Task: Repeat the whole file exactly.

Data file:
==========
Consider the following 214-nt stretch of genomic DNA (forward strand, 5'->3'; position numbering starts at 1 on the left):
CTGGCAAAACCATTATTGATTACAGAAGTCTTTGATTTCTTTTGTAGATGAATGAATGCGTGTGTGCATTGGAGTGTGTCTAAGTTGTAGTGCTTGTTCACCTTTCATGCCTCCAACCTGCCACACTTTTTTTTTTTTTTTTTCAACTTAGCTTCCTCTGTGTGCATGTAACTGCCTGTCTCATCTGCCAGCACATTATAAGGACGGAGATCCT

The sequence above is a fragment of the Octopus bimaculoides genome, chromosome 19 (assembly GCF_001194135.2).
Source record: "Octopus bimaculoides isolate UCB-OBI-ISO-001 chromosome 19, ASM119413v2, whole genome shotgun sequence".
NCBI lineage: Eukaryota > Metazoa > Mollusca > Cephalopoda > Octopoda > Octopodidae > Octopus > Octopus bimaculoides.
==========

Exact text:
Consider the following 214-nt stretch of genomic DNA (forward strand, 5'->3'; position numbering starts at 1 on the left):
CTGGCAAAACCATTATTGATTACAGAAGTCTTTGATTTCTTTTGTAGATGAATGAATGCGTGTGTGCATTGGAGTGTGTCTAAGTTGTAGTGCTTGTTCACCTTTCATGCCTCCAACCTGCCACACTTTTTTTTTTTTTTTTTCAACTTAGCTTCCTCTGTGTGCATGTAACTGCCTGTCTCATCTGCCAGCACATTATAAGGACGGAGATCCT

The sequence above is a fragment of the Octopus bimaculoides genome, chromosome 19 (assembly GCF_001194135.2).
Source record: "Octopus bimaculoides isolate UCB-OBI-ISO-001 chromosome 19, ASM119413v2, whole genome shotgun sequence".
NCBI lineage: Eukaryota > Metazoa > Mollusca > Cephalopoda > Octopoda > Octopodidae > Octopus > Octopus bimaculoides.